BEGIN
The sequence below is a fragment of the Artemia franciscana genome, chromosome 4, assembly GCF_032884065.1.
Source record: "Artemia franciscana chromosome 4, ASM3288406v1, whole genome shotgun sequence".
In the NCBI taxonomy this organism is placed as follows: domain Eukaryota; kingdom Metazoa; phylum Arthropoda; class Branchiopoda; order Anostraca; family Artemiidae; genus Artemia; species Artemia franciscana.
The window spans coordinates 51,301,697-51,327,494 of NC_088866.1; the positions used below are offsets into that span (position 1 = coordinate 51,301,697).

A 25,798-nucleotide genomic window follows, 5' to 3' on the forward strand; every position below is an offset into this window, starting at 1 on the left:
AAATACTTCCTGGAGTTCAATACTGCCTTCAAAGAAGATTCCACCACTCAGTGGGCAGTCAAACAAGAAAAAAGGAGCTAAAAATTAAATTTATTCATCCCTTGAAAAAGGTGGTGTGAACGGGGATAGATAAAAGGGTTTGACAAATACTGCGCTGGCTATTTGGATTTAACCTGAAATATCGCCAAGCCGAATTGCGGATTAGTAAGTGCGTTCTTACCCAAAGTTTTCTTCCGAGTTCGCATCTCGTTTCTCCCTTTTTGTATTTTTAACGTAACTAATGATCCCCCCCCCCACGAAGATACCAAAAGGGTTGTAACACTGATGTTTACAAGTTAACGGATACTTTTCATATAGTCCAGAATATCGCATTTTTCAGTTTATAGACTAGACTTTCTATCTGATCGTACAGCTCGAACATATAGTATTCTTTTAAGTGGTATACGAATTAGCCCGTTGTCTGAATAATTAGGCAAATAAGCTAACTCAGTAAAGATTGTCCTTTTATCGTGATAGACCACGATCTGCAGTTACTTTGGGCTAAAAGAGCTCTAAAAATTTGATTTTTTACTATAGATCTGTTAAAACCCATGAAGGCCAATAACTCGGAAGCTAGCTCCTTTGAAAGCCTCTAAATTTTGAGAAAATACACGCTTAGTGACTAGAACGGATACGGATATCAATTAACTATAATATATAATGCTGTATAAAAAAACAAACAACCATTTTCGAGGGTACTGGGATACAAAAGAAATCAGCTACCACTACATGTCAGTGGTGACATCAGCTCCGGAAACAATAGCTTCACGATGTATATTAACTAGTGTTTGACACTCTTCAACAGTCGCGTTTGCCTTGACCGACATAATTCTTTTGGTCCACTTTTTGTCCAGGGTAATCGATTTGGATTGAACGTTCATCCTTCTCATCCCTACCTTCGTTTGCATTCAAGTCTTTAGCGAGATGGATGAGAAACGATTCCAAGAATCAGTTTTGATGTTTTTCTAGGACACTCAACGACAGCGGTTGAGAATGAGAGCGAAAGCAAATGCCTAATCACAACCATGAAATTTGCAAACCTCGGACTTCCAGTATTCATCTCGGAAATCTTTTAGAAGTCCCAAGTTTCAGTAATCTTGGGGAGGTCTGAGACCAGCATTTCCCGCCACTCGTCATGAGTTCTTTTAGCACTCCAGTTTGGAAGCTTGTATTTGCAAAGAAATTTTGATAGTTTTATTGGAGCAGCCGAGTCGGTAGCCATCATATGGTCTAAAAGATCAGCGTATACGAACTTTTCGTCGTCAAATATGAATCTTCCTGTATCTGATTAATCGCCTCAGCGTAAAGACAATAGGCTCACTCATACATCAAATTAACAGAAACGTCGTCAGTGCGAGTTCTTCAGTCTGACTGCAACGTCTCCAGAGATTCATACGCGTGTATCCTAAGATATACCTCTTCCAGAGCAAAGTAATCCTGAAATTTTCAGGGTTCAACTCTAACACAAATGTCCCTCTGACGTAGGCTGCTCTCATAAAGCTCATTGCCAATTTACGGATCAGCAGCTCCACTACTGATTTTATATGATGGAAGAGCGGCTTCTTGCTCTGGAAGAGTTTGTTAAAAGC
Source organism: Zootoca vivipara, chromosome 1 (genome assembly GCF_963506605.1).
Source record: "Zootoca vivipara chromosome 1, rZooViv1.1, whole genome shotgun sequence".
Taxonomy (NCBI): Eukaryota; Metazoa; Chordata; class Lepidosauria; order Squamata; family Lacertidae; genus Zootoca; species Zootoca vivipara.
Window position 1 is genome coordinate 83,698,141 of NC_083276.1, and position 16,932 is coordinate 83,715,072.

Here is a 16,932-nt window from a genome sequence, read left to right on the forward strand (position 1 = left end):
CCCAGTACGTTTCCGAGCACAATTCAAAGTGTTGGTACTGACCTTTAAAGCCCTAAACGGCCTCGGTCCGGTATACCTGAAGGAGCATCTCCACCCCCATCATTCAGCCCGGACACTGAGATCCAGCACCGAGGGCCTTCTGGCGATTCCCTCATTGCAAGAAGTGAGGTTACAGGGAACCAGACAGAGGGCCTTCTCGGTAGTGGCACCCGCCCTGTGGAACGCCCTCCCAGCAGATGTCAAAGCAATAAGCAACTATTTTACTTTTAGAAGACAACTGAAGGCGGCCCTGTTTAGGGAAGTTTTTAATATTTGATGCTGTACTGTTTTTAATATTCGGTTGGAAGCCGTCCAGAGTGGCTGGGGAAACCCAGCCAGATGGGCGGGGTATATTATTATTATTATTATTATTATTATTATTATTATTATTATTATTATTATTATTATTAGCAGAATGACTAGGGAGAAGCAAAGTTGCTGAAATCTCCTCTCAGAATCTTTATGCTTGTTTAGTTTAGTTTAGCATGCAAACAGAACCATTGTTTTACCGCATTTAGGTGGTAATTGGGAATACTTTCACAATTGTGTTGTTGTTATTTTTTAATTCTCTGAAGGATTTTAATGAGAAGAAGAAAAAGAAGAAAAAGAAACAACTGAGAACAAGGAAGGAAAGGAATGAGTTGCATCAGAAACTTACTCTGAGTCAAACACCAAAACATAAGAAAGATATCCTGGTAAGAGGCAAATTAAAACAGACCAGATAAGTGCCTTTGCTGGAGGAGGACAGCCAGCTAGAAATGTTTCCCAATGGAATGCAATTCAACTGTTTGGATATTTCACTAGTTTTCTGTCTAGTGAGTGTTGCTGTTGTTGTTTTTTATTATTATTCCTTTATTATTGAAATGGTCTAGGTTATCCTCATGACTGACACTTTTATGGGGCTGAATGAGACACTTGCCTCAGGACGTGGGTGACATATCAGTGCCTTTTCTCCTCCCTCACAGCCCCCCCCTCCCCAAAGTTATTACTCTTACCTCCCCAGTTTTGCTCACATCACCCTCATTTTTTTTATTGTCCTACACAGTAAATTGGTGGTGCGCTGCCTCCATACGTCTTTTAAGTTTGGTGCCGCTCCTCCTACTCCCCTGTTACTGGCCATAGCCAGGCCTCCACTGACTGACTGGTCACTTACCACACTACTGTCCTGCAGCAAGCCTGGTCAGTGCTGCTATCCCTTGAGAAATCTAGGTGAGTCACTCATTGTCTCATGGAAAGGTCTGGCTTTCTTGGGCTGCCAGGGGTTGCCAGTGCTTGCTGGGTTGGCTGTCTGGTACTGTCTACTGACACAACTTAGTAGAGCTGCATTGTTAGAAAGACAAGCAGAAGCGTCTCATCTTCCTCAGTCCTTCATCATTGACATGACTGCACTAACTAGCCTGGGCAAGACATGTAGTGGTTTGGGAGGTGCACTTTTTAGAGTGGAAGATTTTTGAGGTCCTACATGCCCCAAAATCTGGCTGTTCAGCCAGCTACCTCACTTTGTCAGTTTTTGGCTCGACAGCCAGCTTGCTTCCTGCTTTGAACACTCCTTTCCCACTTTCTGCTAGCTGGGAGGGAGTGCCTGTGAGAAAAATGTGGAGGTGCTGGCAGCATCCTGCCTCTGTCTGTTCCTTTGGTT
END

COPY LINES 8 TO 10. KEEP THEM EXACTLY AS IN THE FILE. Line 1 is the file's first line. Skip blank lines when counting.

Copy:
Source record: "Zootoca vivipara chromosome 1, rZooViv1.1, whole genome shotgun sequence".
Taxonomy (NCBI): Eukaryota; Metazoa; Chordata; class Lepidosauria; order Squamata; family Lacertidae; genus Zootoca; species Zootoca vivipara.
Window position 1 is genome coordinate 83,698,141 of NC_083276.1, and position 16,932 is coordinate 83,715,072.